Here’s a puzzler for you: If you’re phreaking something that’s not exactly a phone, are you still a phreak?
That question probably never crossed the minds of New Yorkers who were acoustically assaulted on the normally peaceful sidewalks of Manhattan over the summer by creepy sounds emanating from streetside WiFi kiosks. The auditory attacks caused quite a stir locally, leading to wild theories that Russian hackers were behind it all. Luckily, the mystery has been solved, and it turns out to have been part prank, part protest, and part performance art piece.
To understand the exploit, realize that New York City has removed thousands of traditional pay phones from city sidewalks recently and replaced them with LinkNYC kiosks, which are basically WiFi hotspots with giant HDTV displays built into them. For the price of being blitzed with advertisements while strolling by, anyone can make a free phone call using the built-in VOIP app. That was the key that allowed [Mark Thomas], an old-school phreak and die-hard fan of the pay telephones that these platforms supplanted, to launch his attack. It’s not exactly rocket surgery; [Mark] dials one of the dozens of conference call numbers he has set up with pre-recorded audio snippets. A one-minute delay lets him crank the speakerphone volume up to 11 and abscond. The recordings vary, but everyone seemed most creeped out by the familiar jingle of the [Mr. Softee] ice cream truck franchise, slowed down and distorted to make it sound like something from a fever dream.
Yes, it’s a minimal hack, and normally we don’t condone the misuse of public facilities, even ones as obnoxious as LinkNYC appears to be. But it does make a statement about the commercialization of the public square, and honestly, we’re glad to see something that at least approaches phreaking again. It’s a little less childish than blasting porn audio from a Target PA system, and far less dangerous than activating a public safety siren remotely.
Continue reading “Manhattan Mystery of Creepy Jingles and Random Noises Solved”
Hackaday gets results! Reader [John] saw our recent Fail of the Week post about a “sand matrix printer” and decided to share his own version, a sand-dispensing dot matrix printer he built last year.
Granted, [John]’s version is almost the exact opposite of [Vjie Miller]’s failed build, which sought to make depressions in the sand to print characters. [John]’s Sandscript takes a hopper full of dry, clean sand and dispenses small piles from six small servo-controlled nozzles. The hopper is mounted on a wheeled frame, and an optical encoder on one wheel senses forward motion to determine when to open each nozzle. As [John] slowly walks behind and to the side of the cart, a line of verse is slowly drizzled out onto the pavement. See it in action in the video below.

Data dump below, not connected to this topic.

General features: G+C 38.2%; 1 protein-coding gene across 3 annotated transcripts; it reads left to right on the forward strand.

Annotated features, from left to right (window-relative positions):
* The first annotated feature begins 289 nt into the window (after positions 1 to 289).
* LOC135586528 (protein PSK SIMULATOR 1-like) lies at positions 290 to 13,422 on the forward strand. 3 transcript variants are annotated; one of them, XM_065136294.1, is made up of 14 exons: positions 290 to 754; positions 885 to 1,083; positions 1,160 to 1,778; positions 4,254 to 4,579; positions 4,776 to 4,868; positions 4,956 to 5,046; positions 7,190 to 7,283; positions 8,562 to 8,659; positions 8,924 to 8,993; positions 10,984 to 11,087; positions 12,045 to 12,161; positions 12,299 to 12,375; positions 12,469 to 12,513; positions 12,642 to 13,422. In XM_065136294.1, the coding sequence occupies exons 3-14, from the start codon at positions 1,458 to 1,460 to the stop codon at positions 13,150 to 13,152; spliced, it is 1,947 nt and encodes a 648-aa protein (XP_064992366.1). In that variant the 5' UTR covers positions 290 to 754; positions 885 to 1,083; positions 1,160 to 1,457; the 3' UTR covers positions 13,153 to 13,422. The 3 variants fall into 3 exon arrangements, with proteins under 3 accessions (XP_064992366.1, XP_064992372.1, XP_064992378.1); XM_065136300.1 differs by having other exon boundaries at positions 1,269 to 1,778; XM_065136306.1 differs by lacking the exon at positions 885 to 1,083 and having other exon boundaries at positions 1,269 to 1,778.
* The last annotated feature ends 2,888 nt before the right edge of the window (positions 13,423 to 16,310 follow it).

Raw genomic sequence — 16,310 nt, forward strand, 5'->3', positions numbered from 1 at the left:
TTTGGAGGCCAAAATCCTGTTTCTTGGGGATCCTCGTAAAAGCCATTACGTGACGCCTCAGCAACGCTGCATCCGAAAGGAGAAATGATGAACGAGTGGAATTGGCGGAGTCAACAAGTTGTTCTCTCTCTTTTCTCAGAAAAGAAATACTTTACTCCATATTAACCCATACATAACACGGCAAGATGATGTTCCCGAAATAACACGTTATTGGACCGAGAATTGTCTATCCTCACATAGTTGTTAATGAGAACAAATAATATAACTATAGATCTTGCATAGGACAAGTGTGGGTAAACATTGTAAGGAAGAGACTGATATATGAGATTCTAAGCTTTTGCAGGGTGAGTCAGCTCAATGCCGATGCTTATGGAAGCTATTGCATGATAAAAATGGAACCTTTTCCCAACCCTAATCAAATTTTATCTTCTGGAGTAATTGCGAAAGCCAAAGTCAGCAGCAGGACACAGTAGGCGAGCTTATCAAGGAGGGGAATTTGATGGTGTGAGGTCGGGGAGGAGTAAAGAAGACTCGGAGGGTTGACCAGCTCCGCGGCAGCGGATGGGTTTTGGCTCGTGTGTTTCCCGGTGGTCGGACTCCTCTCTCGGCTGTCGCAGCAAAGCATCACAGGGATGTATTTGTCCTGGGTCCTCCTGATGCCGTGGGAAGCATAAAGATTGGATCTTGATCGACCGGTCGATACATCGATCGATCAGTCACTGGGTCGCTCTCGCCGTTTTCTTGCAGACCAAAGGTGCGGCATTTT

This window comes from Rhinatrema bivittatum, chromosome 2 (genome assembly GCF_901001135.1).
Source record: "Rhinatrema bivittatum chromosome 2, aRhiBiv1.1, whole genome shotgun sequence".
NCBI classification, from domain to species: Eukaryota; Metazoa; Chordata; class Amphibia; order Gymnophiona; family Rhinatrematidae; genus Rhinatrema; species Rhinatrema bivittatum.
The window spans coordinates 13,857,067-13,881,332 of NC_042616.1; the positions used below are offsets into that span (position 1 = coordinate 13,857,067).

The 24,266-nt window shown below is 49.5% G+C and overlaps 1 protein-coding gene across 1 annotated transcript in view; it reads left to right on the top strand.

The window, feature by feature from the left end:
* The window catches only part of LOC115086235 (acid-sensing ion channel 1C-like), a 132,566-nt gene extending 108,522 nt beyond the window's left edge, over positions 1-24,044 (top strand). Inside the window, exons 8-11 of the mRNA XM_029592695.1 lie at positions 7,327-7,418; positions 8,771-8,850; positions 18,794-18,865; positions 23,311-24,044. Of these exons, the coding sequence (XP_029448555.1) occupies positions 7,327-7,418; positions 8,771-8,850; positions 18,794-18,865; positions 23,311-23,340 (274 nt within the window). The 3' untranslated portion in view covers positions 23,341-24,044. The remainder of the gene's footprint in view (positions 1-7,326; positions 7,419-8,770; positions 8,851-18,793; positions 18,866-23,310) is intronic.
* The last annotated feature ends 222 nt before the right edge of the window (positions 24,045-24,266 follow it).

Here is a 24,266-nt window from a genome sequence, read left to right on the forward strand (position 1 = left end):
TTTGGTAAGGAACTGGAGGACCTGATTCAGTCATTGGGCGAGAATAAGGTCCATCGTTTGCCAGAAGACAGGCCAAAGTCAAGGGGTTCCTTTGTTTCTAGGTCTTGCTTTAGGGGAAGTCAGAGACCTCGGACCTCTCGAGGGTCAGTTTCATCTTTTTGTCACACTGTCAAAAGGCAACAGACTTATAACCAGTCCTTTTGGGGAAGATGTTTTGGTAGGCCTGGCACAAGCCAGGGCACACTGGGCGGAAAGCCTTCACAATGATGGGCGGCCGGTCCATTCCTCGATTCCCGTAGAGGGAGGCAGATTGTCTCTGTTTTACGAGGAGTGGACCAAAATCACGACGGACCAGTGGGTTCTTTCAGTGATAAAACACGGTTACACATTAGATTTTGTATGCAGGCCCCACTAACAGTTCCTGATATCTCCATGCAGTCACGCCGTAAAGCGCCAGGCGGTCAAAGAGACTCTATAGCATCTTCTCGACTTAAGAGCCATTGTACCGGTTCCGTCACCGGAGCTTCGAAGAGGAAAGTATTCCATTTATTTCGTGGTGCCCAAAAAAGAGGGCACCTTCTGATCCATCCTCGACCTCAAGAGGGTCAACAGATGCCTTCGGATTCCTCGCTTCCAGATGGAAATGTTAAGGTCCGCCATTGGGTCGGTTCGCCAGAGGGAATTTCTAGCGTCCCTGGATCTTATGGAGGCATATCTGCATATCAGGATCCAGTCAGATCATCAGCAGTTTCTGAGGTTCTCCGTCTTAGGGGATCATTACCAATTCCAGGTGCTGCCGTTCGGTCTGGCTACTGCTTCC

More performance art piece than anything else, we can see how this would be really engaging, with people following along like kids after the [Pied Piper], waiting to find out what the full message is. There’s probably a statement in there about the impermanence of art and the fleeting nature of existence, but we just think it’s a really cool build.
We’ve featured other sand writers before, like this high-resolution draw bot that also dispenses sandy verses, or this literal beach-combing art bot. Guess there’s just something about sand that inspires artists and hackers alike.
Continue reading “Poetry in Motion with a Sand-Dispensing Dot Matrix Printer”
In terms of implausible stand-up comedy, [Darsha]’s “20 Oscillators in 20 Minutes” is pretty far out there. First of all, she’s sitting down, with googly eyes on her multimeter, and five breadboards and a mess of 9V batteries laid out in front of her. “Has anybody built electronics before? Has anybody built electronics in front of this many people before? Yeah, so you’d better f**king be nice.” And she’s off!
“Square waves are really good for your speakers.” And a few seconds later, a lub-dub beat-frequency oscillator filled the hall. And then there’s the stand-up clichés: “Anyone in the audience from Norway?!” And “Anyone know what chip I’m using here?” (The 555.) A heckler, or participant, shouts up “What are you doing?” She responds “Building this!” and shows a sketch of the basic layout.
She baits the audience — “Do you want to ask me about duty cycles?” — and tells stories: “And then one time the solder fell in my lap and burned through my crappy jeggings. Who knows what jeggings are? Whooo!!” All the while the clicking gets louder and more complicated.
Then there’s the suspense. “11 minutes left? Shit, I dunno if I’m going to make it this time!” She’s visibly panicked. A question: “How do you protect the outputs from overvoltage?” “I don’t. (pause, laughter) I use some filter caps and just, well, hope that you guys have good insurance.”
Nearing the home stretch, there’s this quasi-rhythmic ticking and pulsing slowly building up in the background. She plugs in another capacitor, and the crowd spontaneously applauds. A little bit later, she shouts “Is it loud enough?” over the din and turns it down. At the end, the timing’s getting really tight, and she calls up someone to help from the audience.
We won’t spoil it, naturally. You’ll just have to watch it run to the end. We laughed, we cried. It was better than Schroedinger’s cats.
(We’d use hex inverters.)